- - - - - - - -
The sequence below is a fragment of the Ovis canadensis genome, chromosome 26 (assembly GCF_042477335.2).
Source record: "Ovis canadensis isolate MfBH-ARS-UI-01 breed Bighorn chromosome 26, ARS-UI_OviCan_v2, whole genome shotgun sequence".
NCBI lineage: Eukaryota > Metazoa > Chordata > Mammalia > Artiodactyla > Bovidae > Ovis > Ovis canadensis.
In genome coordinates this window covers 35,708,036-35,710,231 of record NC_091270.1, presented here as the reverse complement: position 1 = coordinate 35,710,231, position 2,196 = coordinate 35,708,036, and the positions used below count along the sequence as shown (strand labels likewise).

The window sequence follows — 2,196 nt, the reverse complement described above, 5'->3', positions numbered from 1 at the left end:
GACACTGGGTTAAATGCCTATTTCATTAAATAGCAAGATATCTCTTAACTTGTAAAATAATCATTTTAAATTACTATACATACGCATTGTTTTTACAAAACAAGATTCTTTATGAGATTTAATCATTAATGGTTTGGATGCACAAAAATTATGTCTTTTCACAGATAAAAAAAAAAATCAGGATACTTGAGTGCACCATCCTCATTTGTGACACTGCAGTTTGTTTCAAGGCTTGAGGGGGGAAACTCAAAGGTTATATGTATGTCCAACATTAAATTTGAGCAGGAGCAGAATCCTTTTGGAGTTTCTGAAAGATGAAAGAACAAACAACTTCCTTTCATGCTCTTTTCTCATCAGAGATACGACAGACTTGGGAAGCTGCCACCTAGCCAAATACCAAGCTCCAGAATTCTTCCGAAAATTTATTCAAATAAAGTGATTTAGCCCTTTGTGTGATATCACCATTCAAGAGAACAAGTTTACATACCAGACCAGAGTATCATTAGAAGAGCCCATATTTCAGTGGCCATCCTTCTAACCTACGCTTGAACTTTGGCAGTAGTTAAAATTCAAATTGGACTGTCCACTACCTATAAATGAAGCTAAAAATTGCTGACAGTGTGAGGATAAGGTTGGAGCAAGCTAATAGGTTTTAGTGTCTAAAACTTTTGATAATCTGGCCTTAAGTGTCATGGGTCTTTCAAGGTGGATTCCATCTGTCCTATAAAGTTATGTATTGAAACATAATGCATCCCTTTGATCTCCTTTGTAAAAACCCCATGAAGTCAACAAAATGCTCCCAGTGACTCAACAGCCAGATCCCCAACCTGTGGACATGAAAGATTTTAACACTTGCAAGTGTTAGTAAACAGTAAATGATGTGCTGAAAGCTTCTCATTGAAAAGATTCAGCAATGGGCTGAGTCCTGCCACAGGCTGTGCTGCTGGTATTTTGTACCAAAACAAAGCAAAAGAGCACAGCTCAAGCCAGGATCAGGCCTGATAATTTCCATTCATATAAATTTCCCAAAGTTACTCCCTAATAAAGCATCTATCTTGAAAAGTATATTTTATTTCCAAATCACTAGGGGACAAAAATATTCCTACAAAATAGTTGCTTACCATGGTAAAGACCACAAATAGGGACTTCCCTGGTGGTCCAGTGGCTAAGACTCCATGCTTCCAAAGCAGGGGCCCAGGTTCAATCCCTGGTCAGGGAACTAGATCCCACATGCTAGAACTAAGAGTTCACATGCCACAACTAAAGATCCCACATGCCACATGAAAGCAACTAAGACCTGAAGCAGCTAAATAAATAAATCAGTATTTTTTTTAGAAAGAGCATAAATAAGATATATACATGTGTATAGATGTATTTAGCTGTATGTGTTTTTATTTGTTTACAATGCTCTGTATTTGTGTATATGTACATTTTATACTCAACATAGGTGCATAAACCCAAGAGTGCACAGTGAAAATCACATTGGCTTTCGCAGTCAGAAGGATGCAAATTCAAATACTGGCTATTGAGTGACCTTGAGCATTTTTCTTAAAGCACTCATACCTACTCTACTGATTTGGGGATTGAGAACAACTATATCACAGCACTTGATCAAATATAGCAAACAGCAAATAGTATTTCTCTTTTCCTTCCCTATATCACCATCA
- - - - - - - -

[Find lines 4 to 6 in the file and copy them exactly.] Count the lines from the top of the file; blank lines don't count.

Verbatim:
In genome coordinates this window covers 35,708,036-35,710,231 of record NC_091270.1, presented here as the reverse complement: position 1 = coordinate 35,710,231, position 2,196 = coordinate 35,708,036, and the positions used below count along the sequence as shown (strand labels likewise).

The window sequence follows — 2,196 nt, the reverse complement described above, 5'->3', positions numbered from 1 at the left end:
GACACTGGGTTAAATGCCTATTTCATTAAATAGCAAGATATCTCTTAACTTGTAAAATAATCATTTTAAATTACTATACATACGCATTGTTTTTACAAAACAAGATTCTTTATGAGATTTAATCATTAATGGTTTGGATGCACAAAAATTATGTCTTTTCACAGATAAAAAAAAAAATCAGGATACTTGAGTGCACCATCCTCATTTGTGACACTGCAGTTTGTTTCAAGGCTTGAGGGGGGAAACTCAAAGGTTATATGTATGTCCAACATTAAATTTGAGCAGGAGCAGAATCCTTTTGGAGTTTCTGAAAGATGAAAGAACAAACAACTTCCTTTCATGCTCTTTTCTCATCAGAGATACGACAGACTTGGGAAGCTGCCACCTAGCCAAATACCAAGCTCCAGAATTCTTCCGAAAATTTATTCAAATAAAGTGATTTAGCCCTTTGTGTGATATCACCATTCAAGAGAACAAGTTTACATACCAGACCAGAGTATCATTAGAAGAGCCCATATTTCAGTGGCCATCCTTCTAACCTACGCTTGAACTTTGGCAGTAGTTAAAATTCAAATTGGACTGTCCACTACCTATAAATGAAGCTAAAAATTGCTGACAGTGTGAGGATAAGGTTGGAGCAAGCTAATAGGTTTTAGTGTCTAAAACTTTTGATAATCTGGCCTTAAGTGTCATGGGTCTTTCAAGGTGGATTCCATCTGTCCTATAAAGTTATGTATTGAAACATAATGCATCCCTTTGATCTCCTTTGTAAAAACCCCATGAAGTCAACAAAATGCTCCCAGTGACTCAACAGCCAGATCCCCAACCTGTGGACATGAAAGATTTTAACACTTGCAAGTGTTAGTAAACAGTAAATGATGTGCTGAAAGCTTCTCATTGAAAAGATTCAGCAATGGGCTGAGTCCTGCCACAGGCTGTGCTGCTGGTATTTTGTACCAAAACAAAGCAAAAGAGCACAGCTCAAGCCAGGATCAGGCCTGATAATTTCCATTCATATAAATTTCCCAAAGTTACTCCCTAATAAAGCATCTATCTTGAAAAGTATATTTTATTTCCAAATCACTAGGGGACAAAAATATTCCTACAAAATAGTTGCTTACCATGGTAAAGACCACAAATAGGGACTTCCCTGGTGGTCCAGTGGCTAAGACTCCATGCTTCCAAAGCAGGGGCCCAGGTTCAATCCCTGGTCAGGGAACTAGATCCCACATGCTAGAACTAAGAGTTCACATGCCACAACTAAAGATCCCACATGCCACATGAAAGCAACTAAGACCTGAAGCAGCTAAATAAATAAATCAGTATTTTTTTTAGAAAGAGCATAAATAAGATATATACATGTGTATAGATGTATTTAGCTGTATGTGTTTTTATTTGTTTACAATGCTCTGTATTTGTGTATATGTACATTTTATACTCAACATAGGTGCATAAACCCAAGAGTGCACAGTGAAAATCACATTGGCTTTCGCAGTCAGAAGGATGCAAATTCAAATACTGGCTATTGAGTGACCTTGAGCATTTTTCTTAAAGCACTCATACCTACTCTACTGATTTGGGGATTGAGAACAACTATATCACAGCACTTGATCAAATATAGCAAACAGCAAATAGTATTTCTCTTTTCCTTCCCTATATCACCATCA